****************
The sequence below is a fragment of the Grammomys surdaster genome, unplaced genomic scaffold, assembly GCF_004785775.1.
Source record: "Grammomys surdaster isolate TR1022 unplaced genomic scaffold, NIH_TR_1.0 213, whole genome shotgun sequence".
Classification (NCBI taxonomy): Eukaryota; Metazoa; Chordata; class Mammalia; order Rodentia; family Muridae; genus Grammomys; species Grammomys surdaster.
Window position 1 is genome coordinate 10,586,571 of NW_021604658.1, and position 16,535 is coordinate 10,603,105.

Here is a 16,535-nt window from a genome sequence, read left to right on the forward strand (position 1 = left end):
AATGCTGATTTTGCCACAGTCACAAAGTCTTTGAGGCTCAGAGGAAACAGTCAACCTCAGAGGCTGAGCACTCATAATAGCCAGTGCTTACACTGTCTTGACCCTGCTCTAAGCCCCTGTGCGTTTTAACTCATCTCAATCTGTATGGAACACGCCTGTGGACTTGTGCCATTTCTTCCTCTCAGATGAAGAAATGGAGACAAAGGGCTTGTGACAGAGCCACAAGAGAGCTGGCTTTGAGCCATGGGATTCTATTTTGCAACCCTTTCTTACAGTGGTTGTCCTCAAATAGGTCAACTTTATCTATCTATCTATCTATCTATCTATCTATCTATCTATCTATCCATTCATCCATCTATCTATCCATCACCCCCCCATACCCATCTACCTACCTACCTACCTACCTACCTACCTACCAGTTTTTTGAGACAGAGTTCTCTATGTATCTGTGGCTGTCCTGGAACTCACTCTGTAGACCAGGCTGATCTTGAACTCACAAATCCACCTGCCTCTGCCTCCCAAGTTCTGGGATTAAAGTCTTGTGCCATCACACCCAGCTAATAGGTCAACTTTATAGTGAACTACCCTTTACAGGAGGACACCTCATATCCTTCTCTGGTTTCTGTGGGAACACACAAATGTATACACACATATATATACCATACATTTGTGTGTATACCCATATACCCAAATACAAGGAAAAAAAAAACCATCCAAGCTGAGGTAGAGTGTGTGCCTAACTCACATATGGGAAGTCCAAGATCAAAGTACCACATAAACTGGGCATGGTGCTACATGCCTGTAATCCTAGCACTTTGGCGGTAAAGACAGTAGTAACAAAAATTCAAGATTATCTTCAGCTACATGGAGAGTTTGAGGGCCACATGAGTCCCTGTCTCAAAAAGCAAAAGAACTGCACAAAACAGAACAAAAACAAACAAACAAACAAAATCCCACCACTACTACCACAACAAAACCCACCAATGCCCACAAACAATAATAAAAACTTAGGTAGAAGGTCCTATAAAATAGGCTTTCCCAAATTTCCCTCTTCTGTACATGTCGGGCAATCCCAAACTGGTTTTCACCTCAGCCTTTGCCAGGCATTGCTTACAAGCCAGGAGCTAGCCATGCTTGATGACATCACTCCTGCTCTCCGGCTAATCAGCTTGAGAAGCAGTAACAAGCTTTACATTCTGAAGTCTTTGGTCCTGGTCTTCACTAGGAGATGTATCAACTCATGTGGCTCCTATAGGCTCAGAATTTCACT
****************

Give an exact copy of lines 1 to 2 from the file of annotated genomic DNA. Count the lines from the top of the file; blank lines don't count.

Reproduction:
The sequence below is a fragment of the Grammomys surdaster genome, unplaced genomic scaffold, assembly GCF_004785775.1.
Source record: "Grammomys surdaster isolate TR1022 unplaced genomic scaffold, NIH_TR_1.0 213, whole genome shotgun sequence".